Notes on the F-Word

For centuries on end, fuck was one of the two most taboo obscenities a speaker of English could utter. (The other major thou-shalt-not? The C-word). Yet it began as a rather unremarkable synonym for copulation and fornication and continued as such until the 1600s, when it nosedived into the deep end of the sea of vulgarity.

Four hundred years later a handful of literary lights began brandishing the word, much to the horror of many. In Ulysses (1922), James Joyce threw it in twice; In Lady Chatterley’s Lover* (1928), D H. Lawrence upped the ante with 30 uses; and in From Here to Eternity (1951), James Jones dropped the F-bomb a full fifty times. Filmmakers jumped headfirst into the action soon after, and today fuck is so common in everyday speech that its power to shock is mostly a thing of the past.

At the same time, anyone with the slightest bit of sense knows never to throw the F-word out as if it were as acceptable as cuddle or kiss or hug: Like everything from dressing for the occasion to dinner party conversation, word choice is situational. To put it another way, the etiquette of the spoken word dictates that you zip your lip when considering saying anything that may offend anyone around you, whether the elderly, parents with young children, or the nun on the bus.

W(here)TF?

Even etymologists aren’t quite sure where the F-word came from. Two big contenders are the Old German infinitive ficken (“to strike”) and Old Norse fukja (“to drive”). In An Encyclopedia of Swearing, Geoffrey Hughes, Professor of the History of English at Johannesburg’s Witwatersrand University, states that a strong case for a Scandinavian origin is found in the Random House Webster’s Unabridged Dictionary (1966), which cites three fuckja cognates: “Middle Dutch fokken, ‘to thrust, copulate with’; a Norwegian dialect form fukka, ‘to copulate’; and Swedish fucka,** ‘to strike, push, copulate.’”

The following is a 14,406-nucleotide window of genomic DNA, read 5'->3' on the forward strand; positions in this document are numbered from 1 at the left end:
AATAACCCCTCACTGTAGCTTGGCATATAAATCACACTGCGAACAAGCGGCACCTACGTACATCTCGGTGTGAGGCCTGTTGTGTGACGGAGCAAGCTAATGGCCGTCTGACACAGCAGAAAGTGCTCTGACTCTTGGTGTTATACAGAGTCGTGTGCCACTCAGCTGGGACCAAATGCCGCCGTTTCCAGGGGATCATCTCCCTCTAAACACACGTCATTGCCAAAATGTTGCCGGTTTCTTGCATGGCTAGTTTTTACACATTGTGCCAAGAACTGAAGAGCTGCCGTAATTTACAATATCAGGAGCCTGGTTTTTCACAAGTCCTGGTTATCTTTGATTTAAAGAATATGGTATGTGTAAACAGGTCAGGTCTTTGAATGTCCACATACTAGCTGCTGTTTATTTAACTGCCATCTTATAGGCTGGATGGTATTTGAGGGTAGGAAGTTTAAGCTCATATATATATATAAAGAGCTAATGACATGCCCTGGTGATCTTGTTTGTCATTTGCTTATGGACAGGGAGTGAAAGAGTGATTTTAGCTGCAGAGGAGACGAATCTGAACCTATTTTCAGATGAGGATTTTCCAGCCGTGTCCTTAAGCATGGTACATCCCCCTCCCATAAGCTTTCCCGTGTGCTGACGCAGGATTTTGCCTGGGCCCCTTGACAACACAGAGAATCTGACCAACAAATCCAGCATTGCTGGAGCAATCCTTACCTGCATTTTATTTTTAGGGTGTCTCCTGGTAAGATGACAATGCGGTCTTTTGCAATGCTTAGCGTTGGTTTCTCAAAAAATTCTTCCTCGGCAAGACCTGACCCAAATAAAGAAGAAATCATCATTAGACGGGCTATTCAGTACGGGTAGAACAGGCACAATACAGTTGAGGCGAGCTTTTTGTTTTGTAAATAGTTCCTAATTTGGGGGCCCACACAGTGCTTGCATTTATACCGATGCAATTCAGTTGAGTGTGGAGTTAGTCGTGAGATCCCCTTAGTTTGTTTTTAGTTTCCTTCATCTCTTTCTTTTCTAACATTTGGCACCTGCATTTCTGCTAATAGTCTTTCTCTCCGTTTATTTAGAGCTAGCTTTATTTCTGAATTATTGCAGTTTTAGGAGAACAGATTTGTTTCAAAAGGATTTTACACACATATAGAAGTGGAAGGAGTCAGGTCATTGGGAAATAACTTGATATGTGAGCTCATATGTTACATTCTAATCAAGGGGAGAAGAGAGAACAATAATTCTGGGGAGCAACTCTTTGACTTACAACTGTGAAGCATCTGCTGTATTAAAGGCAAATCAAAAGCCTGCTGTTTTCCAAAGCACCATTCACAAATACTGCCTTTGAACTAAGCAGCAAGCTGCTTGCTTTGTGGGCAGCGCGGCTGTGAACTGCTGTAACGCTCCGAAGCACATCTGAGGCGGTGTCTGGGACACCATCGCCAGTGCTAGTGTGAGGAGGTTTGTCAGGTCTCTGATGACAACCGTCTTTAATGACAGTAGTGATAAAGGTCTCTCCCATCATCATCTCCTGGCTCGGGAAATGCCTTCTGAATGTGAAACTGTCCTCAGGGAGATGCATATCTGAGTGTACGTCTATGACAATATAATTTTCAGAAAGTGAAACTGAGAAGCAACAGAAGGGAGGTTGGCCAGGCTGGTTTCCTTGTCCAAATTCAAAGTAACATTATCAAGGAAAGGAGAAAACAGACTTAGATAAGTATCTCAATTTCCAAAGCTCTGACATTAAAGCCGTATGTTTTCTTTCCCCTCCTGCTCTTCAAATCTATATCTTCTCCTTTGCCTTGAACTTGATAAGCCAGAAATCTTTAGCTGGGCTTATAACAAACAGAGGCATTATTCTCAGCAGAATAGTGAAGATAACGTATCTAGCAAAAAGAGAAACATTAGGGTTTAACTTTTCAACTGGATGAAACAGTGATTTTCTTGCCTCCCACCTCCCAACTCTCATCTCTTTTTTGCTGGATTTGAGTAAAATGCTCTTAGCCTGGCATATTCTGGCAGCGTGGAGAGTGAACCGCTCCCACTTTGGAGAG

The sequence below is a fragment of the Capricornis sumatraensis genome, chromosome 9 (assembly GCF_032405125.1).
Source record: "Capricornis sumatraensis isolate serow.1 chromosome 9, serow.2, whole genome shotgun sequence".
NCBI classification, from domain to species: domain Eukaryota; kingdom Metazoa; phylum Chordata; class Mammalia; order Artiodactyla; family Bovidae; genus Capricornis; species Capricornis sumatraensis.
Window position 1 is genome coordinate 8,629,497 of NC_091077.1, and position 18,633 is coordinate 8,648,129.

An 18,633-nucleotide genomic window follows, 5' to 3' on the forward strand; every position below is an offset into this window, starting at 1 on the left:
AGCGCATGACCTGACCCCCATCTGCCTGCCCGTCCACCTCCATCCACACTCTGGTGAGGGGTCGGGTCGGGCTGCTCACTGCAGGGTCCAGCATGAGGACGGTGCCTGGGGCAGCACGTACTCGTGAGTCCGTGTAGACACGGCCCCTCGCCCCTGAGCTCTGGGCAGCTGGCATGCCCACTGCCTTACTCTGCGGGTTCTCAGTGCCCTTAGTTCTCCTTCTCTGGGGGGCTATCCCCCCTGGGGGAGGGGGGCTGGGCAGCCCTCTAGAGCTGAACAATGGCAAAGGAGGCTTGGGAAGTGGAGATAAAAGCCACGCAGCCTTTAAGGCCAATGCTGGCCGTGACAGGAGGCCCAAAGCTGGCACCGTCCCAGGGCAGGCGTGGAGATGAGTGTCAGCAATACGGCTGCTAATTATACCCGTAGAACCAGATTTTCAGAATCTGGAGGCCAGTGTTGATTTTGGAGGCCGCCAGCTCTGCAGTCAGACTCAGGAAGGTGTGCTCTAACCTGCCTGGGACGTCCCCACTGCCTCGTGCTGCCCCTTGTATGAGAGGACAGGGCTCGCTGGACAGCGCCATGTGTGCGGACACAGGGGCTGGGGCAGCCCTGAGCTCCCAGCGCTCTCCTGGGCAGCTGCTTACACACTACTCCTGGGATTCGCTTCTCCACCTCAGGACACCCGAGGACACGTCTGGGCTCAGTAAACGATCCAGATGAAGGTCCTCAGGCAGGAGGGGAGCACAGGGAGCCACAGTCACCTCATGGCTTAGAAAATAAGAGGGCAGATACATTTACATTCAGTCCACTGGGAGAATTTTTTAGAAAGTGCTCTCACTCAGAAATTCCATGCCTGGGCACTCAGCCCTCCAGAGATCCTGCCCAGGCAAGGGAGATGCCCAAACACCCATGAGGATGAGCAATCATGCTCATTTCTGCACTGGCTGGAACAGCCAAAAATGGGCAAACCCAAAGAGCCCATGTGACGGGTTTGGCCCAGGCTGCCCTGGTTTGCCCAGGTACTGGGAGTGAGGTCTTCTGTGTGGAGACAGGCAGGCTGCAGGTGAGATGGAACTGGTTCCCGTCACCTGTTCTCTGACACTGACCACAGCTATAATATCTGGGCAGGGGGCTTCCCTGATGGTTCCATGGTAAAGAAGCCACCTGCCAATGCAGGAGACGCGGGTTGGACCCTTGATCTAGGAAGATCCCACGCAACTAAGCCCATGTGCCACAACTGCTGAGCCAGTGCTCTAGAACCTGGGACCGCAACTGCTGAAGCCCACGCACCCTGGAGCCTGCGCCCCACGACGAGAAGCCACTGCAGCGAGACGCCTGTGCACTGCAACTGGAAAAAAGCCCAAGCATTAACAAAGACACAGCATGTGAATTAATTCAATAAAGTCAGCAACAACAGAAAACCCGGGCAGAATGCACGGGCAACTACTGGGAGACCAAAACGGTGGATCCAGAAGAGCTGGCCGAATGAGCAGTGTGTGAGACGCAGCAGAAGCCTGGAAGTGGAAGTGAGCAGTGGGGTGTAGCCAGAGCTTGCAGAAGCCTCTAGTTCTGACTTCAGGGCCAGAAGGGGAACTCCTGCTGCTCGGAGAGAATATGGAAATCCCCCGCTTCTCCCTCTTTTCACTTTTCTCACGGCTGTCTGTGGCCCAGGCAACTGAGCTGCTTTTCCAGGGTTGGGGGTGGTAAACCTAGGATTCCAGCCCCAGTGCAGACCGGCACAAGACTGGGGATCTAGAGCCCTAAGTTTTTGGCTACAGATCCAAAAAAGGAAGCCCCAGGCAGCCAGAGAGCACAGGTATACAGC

Such linguistic murkiness may explain why few words are the source of so many misconceptions. For starters, fuck may be the first word that comes to mind when someone speaks of “Anglo-Saxon four-letter words,” but the terms for the sex act in that period (500–1100 AD) were swive and sard. Nor was the F-word always considered an obscenity when it first found its way into print. Its first recorded use on paper was in a poem published in 1503 by the major Scottish poet William Dunbar. Three decades later the Scottish literary lion Sir David Lyndsay, in his morality play A Satire of the Three Estates, attacked the duplicity of the clergy with the words “Bishops… may fuck their fill and be unmarry’t.”

No Acronym, This

Many F-word users wrongly believe it is an acronym, mainly because purportedly authoritative websites say so – sites about as authoritative as those claiming film of the 1969 moon landing was shot in the Arizona desert. Said falsehoods? First, that prostitutes and anyone else convicted of a sex crime in the Middle Ages had to wear a badge with the acronym FUCK, which stood for “For Unlawful Carnal Knowledge.” Second, that the word stood for “Fornication Under Consent of the King” – a baffler suggesting that even married couples had to ask permission before copulating. Whoever came up with these flights of fancy apparently had no clue that acronyms were almost unheard of until the 1930s.***

For a look at the F-word’s multiple forms and euphemisms and which socioeconomic groups are the most enthusiastic swearers, check out Notes on the F-Word.2.)

*Lady Chatterley’s Lover was banned for decades, and literary critics were shocked… shocked. In a 1928 issue of the British magazine John Bull, a reviewer called the novel “the most evil outpouring that has ever besmirched the literature of our country… The creations of muddy-minded perverts, peddled in back-street bookstalls in Paris, are prudish by comparison.” If you can hardly wait to get your hands on the unexpurgated edition of Lawrence’s succès de scandale,  click here. 

**Like me, you may wonder why the Swedish word fucka doesn’t close the case. Front it with the letter m followed by five more letters and you have one of the most frequently heard variations of a word that comes in myriad shapes and forms.

***For more on acronyms, have a look at  Acronym to Real Word.

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